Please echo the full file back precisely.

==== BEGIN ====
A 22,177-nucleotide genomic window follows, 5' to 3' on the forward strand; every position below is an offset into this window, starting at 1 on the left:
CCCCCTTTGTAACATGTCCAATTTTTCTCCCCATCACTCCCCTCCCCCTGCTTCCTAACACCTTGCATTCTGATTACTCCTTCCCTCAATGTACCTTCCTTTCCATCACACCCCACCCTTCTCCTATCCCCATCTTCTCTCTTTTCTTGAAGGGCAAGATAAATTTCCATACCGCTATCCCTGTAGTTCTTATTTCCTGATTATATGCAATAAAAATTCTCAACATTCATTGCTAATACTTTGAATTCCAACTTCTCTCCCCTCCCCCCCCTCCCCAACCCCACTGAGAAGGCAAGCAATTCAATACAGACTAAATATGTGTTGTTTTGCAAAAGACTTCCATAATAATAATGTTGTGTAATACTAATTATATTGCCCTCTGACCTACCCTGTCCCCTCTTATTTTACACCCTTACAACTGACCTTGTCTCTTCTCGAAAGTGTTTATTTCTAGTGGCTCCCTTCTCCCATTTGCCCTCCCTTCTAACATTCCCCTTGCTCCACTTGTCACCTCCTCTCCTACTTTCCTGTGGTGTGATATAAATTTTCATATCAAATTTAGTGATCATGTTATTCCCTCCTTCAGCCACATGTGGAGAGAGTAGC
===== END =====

A 22,177-nucleotide genomic window follows, 5' to 3' on the forward strand; every position below is an offset into this window, starting at 1 on the left:
CCCCCTTTGTAACATGTCCAATTTTTCTCCCCATCACTCCCCTCCCCCTGCTTCCTAACACCTTGCATTCTGATTACTCCTTCCCTCAATGTACCTTCCTTTCCATCACACCCCACCCTTCTCCTATCCCCATCTTCTCTCTTTTCTTGAAGGGCAAGATAAATTTCCATACCGCTATCCCTGTAGTTCTTATTTCCTGATTATATGCAATAAAAATTCTCAACATTCATTGCTAATACTTTGAATTCCAACTTCTCTCCCCTCCCCCCCCTCCCCAACCCCACTGAGAAGGCAAGCAATTCAATACAGACTAAATATGTGTTGTTTTGCAAAAGACTTCCATAATAATAATGTTGTGTAATACTAATTATATTGCCCTCTGACCTACCCTGTCCCCTCTTATTTTACACCCTTACAACTGACCTTGTCTCTTCTCGAAAGTGTTTATTTCTAGTGGCTCCCTTCTCCCATTTGCCCTCCCTTCTAACATTCCCCTTGCTCCACTTGTCACCTCCTCTCCTACTTTCCTGTGGTGTGATATAAATTTTCATATCAAATTTAGTGATCATGTTATTCCCTCCTTCAGCCACATGTGGAGAGAGTAGC